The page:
The council has established licensing policies for some of the licensing regimes it is responsible for. Some of these policies have been produced as a statutory requirement of the relevant legislation governing that particular licensing regime.
The council has also established its own fees to cover processing and determination of applications as well as ensuring compliance with the relevant licensing regime.
If you have any questions regarding licensing policies or fees after reading the information on this page, please contact the Licensing Team.
From time to time, the council will review the policies below and, in certain circumstances, consult the public and other stakeholders on any revisions.
To view any current public consultations relating to these policies, please view the licensing consultation page, where you can also find documents about consultations that are now closed.
Licensing policy – Licensing Act 2003 - this policy sets out the licensing authority’s approach to licensing premises that sell alcohol, provide regulated entertainment or late night refreshment.
Cumulative Impact Assessment – Licensing Act 2003 (PDF, 11MB) - this assessment sets out the licensing authority’s evidence of cumulative impact within Westminster.
Statement of licensing principles – Gambling Act 2005 - this statement of principles sets out the licensing authority’s 3-year approach to licensing gambling premises and authorising other gambling activities within Westminster.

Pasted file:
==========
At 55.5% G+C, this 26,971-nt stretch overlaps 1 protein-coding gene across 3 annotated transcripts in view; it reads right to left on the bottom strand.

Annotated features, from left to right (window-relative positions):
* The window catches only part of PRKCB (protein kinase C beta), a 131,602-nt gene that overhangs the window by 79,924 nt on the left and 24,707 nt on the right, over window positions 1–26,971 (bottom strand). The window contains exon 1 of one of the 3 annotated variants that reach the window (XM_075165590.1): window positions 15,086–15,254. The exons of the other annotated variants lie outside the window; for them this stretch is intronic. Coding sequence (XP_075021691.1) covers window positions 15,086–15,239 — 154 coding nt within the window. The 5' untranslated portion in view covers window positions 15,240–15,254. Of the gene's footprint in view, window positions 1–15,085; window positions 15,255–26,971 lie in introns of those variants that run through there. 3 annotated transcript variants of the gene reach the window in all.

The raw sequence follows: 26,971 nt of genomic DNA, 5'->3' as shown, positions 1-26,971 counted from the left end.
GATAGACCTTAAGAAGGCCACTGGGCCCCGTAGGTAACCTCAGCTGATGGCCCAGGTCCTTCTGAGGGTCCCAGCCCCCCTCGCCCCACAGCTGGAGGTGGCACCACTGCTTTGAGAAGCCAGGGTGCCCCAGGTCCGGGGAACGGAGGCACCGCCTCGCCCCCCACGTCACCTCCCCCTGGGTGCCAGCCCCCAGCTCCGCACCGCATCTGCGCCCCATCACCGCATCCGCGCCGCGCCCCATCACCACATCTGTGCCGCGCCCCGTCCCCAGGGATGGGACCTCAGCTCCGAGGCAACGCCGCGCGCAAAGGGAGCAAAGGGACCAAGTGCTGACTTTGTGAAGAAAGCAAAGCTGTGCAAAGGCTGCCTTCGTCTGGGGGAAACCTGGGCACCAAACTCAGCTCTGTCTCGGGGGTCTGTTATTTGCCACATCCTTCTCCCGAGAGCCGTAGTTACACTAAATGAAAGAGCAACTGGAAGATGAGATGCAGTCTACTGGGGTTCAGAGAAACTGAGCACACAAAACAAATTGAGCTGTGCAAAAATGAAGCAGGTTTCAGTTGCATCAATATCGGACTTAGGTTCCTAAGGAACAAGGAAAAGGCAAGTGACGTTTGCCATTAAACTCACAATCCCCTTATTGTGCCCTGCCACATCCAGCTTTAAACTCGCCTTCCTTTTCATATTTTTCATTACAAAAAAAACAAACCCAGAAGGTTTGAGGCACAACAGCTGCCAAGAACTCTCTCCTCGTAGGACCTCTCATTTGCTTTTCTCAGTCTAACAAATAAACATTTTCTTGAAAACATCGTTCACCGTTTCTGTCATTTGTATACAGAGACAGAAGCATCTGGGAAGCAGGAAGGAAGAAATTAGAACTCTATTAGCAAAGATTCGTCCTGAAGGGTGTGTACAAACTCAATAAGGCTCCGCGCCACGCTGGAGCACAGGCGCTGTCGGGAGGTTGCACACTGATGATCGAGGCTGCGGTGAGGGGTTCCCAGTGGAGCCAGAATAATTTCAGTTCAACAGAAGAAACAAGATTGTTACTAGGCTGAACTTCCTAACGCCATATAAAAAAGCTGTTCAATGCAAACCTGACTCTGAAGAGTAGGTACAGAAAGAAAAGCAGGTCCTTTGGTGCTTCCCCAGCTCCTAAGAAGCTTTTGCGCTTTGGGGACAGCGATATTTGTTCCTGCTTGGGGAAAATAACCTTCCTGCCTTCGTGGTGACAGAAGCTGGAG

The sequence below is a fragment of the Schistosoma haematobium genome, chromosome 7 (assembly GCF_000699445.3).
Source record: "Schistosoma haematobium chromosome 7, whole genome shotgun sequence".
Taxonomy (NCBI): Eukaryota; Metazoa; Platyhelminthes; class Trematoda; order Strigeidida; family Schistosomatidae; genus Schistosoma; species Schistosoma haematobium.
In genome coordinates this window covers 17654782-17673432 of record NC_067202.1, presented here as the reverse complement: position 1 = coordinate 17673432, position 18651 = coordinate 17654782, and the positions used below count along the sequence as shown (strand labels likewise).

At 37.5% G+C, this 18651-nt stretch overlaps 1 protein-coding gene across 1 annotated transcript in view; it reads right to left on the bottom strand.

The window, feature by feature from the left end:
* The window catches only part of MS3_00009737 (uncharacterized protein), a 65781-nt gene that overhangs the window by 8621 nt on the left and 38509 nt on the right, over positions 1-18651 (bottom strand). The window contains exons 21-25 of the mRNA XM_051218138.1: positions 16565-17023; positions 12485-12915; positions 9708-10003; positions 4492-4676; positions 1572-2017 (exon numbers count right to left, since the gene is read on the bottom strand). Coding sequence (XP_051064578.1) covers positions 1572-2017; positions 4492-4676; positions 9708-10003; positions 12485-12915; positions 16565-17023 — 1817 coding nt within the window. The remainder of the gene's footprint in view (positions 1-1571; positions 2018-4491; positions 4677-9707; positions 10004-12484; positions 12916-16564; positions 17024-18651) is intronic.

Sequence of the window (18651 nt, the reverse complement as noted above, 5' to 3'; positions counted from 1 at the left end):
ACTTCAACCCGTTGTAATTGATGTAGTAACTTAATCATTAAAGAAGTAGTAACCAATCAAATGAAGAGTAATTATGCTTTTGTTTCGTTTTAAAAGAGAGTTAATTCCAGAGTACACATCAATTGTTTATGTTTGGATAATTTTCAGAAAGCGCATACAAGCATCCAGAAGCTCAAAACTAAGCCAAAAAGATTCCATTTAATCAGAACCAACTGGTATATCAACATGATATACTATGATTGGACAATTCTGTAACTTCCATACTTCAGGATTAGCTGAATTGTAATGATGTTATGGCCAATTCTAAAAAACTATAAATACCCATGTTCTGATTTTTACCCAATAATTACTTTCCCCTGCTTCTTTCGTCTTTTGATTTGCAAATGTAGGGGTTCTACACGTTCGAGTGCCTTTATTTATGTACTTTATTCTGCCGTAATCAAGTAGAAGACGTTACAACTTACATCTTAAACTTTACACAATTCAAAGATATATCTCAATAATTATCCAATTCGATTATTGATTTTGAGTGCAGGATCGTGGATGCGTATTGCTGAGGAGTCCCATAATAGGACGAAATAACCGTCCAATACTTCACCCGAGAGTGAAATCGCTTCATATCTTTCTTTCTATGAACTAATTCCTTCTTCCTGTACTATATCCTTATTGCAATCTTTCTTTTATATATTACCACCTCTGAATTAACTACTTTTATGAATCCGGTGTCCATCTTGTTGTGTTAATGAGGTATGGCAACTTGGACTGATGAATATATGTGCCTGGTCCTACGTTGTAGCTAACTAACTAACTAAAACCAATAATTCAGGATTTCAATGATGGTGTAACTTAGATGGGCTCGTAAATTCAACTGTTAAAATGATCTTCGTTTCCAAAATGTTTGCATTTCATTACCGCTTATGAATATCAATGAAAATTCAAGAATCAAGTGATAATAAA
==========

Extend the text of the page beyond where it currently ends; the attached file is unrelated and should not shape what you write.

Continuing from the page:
Street trading licensing policy – City of Westminster Act 1999 - this policy sets out the council’s approach to the regulation of street trading within Westminster.
Sex shop licensing policy – Local Government (Miscellaneous Provisions) Act 1982 - this policy sets out the council’s approach to the licensing of sex shops as sex establishments within Westminster.
Sexual entertainment venues licensing policy – Local Government (Miscellaneous Provisions) Act 1982 - this policy sets out the council’s approach to the licensing of premises which offer related entertainment, such as lap, table or pole dancing, striptease and live sex shows.
Some licensing fees are set by statute and those fees can't be amended by the council, however the council is responsible for setting other fees to cover processing and determination of applications as well as ensuring compliance with the relevant licensing regime.
The council reviews the fees that it can set at regular intervals to ensure that the fee being charged recovers the cost of the application process and ensuring compliance.
Licensing Fees - which includes premises, establishments and personal licences, permits, registrations and notices.